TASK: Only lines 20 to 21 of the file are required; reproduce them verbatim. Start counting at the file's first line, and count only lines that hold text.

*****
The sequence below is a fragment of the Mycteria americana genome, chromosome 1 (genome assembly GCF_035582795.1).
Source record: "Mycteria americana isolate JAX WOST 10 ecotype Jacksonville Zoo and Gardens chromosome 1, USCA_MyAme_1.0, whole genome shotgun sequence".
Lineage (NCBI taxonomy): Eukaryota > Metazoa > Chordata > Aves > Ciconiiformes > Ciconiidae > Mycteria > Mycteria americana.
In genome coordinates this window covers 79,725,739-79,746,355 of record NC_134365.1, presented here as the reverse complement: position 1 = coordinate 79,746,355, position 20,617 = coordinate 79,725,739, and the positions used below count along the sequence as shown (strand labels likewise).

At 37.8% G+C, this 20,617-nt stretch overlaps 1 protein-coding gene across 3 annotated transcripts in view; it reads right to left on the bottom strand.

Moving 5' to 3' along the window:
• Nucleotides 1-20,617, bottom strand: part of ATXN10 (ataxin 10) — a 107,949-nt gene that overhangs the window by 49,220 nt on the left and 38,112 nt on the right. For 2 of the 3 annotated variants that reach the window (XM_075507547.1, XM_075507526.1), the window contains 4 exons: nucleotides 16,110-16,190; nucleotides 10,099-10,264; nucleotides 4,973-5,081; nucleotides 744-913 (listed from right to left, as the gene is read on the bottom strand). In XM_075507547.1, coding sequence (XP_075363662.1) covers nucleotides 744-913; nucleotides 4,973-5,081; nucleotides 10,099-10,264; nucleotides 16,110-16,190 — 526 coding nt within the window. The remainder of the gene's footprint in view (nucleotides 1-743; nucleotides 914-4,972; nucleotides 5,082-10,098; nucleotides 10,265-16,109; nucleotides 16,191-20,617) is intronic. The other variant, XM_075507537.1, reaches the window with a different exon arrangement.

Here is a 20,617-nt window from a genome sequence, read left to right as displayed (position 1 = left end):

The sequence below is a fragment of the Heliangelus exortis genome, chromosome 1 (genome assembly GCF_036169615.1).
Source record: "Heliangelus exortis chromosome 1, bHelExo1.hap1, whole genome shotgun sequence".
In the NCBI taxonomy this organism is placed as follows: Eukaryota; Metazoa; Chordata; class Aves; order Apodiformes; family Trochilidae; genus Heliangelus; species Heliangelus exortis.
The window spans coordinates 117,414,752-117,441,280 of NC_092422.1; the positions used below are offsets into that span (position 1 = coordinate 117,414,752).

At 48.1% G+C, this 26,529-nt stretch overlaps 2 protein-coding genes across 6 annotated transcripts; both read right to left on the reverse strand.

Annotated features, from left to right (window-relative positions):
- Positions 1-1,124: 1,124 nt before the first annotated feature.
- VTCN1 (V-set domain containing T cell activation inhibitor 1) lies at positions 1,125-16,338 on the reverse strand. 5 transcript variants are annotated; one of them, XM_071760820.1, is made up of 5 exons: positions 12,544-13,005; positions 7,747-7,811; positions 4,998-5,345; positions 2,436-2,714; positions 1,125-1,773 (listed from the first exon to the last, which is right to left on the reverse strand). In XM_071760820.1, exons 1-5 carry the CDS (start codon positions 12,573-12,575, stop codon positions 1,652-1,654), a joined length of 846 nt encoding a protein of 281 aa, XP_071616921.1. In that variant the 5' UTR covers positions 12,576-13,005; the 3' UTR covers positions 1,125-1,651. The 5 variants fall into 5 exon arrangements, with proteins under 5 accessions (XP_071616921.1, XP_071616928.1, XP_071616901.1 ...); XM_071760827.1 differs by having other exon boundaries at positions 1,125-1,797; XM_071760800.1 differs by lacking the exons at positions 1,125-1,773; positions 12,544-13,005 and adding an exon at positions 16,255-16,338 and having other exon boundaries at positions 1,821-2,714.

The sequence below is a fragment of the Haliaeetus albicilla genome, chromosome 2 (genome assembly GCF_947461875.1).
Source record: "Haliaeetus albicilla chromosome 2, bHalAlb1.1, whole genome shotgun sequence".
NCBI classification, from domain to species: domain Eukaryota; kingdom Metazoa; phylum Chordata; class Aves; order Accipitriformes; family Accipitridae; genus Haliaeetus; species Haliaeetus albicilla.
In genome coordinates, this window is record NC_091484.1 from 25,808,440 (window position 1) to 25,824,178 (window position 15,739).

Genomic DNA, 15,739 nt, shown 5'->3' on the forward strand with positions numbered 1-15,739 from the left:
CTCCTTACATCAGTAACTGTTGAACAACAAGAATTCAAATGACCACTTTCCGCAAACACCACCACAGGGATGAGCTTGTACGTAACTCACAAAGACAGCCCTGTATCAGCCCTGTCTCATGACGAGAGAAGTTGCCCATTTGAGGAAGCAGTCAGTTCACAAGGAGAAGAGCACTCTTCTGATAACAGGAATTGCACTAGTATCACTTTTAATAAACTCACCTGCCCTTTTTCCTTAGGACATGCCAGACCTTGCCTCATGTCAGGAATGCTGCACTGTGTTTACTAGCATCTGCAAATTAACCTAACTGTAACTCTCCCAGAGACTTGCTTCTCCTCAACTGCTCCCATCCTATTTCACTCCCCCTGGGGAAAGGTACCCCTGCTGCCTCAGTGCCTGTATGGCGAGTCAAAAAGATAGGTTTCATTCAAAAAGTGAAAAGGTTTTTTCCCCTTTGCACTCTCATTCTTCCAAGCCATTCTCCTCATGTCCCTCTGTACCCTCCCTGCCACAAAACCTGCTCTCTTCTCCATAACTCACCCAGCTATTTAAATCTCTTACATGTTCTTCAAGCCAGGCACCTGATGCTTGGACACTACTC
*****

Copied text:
In genome coordinates, this window is record NC_091484.1 from 25,808,440 (window position 1) to 25,824,178 (window position 15,739).

Genomic DNA, 15,739 nt, shown 5'->3' on the forward strand with positions numbered 1-15,739 from the left: